3. the use of Viva Vocae evidence needs to be examined at length. the court should have put on the hat of an inquisitorial court to effectively clarify the issue with regards to the girls age. the parents word of mouth isn’t enough evidence to convict the accused…. justice in this case has not prevailed. the defense are within their legal rights to appeal.
    i appreciate the fact that our jurisdiction is an acusatorial system but a judge must step into the arena for the interest of justice to prevail.

  4. “. . . all this obsession with scientific evidence is not as reliable as that provided by a parent of a victim.” I beg to differ . Scientific or documentary evidence (birth certificate, birth cards etc) also help to prove beyond any reasonable doubt the age of the child. Such proof works both ways; for the prosecution & defence. It’s necessary for justice ‘s sake

    1. “Scientific evidence” in proving the age of a victim could be significant and persuasive, but there is no court that would allow for that. It would not be in the interest of justice and public policy to subject young victims of sexual crimes to scientific age tests. Birth certificates and birth cards are by routine obtained by parents of children or those that are close to a child. The court in this case did not need to have a birth certificate because the parent of the child gave testimony in open court about the age of the victim. The Registrar of Births who issues birth certificates in fact relies on the report that parents give concerning children. As such, a parent’s sworn testimony in open court is more persuasive than any other piece of evidence.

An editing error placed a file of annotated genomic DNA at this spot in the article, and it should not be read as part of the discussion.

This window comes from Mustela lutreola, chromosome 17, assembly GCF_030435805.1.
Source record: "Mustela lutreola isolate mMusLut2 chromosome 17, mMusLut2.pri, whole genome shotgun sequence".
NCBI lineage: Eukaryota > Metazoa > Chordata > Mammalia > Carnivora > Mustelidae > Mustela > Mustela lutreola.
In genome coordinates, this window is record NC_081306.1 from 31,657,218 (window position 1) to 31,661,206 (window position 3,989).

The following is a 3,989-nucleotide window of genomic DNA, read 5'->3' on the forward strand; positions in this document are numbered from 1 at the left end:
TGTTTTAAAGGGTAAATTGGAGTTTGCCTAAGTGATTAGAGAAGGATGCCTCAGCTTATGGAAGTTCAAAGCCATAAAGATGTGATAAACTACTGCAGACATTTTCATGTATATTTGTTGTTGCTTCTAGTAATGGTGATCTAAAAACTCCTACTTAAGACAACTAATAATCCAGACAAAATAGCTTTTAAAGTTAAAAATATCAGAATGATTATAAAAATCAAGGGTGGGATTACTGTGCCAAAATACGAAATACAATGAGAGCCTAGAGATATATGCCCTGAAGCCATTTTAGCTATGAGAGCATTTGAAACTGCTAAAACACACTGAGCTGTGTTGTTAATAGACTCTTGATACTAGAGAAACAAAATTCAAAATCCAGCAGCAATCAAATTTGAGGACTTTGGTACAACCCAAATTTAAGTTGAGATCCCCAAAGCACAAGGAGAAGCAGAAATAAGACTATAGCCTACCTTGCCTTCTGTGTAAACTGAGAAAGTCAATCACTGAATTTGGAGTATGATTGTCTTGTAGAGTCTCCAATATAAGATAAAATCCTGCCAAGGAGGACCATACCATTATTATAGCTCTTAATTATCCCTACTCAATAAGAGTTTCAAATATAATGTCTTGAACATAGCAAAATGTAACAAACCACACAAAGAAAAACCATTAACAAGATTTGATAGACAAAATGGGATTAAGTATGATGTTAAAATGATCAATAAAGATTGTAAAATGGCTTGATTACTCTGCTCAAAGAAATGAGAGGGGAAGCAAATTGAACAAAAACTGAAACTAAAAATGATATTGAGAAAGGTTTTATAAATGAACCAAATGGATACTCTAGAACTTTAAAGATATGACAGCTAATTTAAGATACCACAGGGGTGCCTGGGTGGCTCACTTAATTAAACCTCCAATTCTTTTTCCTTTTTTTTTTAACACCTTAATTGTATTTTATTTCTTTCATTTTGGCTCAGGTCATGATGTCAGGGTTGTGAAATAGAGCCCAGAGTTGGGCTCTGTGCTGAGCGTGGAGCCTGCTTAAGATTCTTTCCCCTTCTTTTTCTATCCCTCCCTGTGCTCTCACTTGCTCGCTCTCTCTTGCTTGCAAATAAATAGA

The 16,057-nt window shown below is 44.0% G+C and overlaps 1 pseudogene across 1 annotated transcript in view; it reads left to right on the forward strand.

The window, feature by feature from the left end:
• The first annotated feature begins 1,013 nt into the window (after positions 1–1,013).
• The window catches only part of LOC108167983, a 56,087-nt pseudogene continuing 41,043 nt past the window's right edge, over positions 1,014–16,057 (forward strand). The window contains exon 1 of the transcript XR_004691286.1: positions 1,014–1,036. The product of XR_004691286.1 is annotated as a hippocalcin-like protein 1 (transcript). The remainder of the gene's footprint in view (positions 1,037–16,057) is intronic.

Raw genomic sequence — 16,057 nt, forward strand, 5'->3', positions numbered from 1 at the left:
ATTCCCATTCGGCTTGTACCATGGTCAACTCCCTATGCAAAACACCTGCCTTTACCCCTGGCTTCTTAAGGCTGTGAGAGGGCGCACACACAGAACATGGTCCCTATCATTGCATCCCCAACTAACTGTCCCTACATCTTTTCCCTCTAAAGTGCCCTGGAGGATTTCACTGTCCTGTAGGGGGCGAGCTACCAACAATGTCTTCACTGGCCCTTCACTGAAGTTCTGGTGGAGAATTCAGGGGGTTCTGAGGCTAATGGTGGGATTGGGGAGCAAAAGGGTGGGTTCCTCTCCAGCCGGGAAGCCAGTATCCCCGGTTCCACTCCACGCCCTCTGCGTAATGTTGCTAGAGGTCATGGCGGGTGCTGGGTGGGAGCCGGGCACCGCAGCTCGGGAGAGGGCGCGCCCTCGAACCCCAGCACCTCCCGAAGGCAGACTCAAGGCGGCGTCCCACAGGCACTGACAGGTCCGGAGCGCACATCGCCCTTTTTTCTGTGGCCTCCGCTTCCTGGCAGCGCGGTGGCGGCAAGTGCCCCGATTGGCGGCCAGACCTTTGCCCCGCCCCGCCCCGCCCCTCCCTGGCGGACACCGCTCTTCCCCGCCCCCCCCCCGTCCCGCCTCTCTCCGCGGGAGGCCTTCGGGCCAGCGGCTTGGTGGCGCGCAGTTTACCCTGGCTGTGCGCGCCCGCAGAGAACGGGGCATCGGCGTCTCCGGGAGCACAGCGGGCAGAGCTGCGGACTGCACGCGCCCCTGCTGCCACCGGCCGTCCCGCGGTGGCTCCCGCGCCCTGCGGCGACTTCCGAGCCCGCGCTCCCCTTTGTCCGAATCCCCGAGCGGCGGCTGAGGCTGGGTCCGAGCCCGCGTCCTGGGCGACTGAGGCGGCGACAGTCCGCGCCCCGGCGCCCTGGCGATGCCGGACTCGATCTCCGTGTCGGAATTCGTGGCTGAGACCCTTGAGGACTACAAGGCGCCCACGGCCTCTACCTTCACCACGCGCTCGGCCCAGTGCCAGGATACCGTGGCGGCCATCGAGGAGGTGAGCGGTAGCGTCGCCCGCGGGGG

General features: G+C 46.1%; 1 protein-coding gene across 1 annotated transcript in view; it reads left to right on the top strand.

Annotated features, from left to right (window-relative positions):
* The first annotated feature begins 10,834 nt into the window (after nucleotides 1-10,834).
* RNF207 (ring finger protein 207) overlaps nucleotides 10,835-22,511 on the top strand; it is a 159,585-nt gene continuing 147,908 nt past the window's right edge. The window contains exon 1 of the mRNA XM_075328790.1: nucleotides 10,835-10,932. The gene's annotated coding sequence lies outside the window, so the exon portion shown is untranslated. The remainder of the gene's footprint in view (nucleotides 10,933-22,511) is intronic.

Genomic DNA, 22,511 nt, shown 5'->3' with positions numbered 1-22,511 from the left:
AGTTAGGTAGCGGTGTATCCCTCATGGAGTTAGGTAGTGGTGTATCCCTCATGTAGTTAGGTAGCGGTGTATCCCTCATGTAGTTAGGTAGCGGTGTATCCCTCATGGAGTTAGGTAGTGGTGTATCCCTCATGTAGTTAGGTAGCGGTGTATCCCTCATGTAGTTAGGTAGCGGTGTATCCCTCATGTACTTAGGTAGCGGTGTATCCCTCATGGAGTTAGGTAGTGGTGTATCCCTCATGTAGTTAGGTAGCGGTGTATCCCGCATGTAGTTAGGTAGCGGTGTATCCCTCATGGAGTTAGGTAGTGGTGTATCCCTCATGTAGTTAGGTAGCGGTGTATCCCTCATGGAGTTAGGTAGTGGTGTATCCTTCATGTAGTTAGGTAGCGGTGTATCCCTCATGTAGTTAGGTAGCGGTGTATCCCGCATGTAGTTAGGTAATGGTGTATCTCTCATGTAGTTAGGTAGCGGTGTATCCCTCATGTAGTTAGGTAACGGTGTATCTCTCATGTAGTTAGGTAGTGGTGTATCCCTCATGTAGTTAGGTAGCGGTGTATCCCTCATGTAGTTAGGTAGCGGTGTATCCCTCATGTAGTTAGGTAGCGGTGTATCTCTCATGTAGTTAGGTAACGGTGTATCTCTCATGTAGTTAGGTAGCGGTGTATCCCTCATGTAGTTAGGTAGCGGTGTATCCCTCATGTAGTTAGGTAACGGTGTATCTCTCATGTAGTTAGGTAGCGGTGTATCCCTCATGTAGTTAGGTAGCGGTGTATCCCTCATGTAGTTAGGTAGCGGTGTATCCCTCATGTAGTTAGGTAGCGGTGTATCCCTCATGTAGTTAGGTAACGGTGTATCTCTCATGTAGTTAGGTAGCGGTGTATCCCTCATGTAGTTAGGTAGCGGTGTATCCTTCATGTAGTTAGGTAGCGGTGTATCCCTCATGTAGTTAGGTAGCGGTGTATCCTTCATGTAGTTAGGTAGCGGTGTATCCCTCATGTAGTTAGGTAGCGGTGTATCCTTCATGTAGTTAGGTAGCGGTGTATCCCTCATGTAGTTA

1. Very interesting, thanks for the reply.
        But don’t you think courts need to embrace science (DNA etc), to coroborate acceptable common law evidence?
        This will ensure that legal certainty is achieved, and justice is prevail. Remember justice must not only be done, but should be seen to be done

      2. I do not think it should be a matter of policy to “… subject young victims of sexual crimes to scientific age tests.” But in a case where there is reasonable doubt about age, it should be mandatory (if the pictures of the girl circulating online are to be believed, that girl does not look 14).

        “The court in this case did not need to have a birth certificate because the parent of the child gave testimony in open court about the age of the victim.”

        It would be extremely naive for courts to assume the parent is telling the truth. I am frankly surprised the judge did not insist on getting copies of the original birth certificates from the Registrar of Births. I am even more surprised the defence lawyer failed to do so as well.

        “The Registrar of Births who issues birth certificates in fact relies on the report that parents give concerning children.”

        This not not completely true. When getting a birth certificate, they ask for the original record of birth from the hospital. The date and time of birth is recorded by the hospital independent of anything the parents say. The only case where the parents come in is where there is no record of birth and the parents have to swear an affidavit. And even this can be challenged if the defence adduce evidence to the contrary (eg by producing a witness to the birth like an aunt).

  5. Thanks so much to the lessons u have highlighted. There is some belief that the High Court judge may have made a conclusion on the case influenced by other forces of which one of them is the civil society organisations who wanted to see that Mr Dimba is gone. Also, the legal representation of Mr. Dimba should help the gentleman by gathering all necessary evidence including the issue of birth records, in the case also to prove with historical data that the papers containing this evidence did in fact burn down. The judgement of the supreme court is all we await as they set a new precendency or follow the old one. If he is guilty, let him be punished. But if he is not, let him be freed.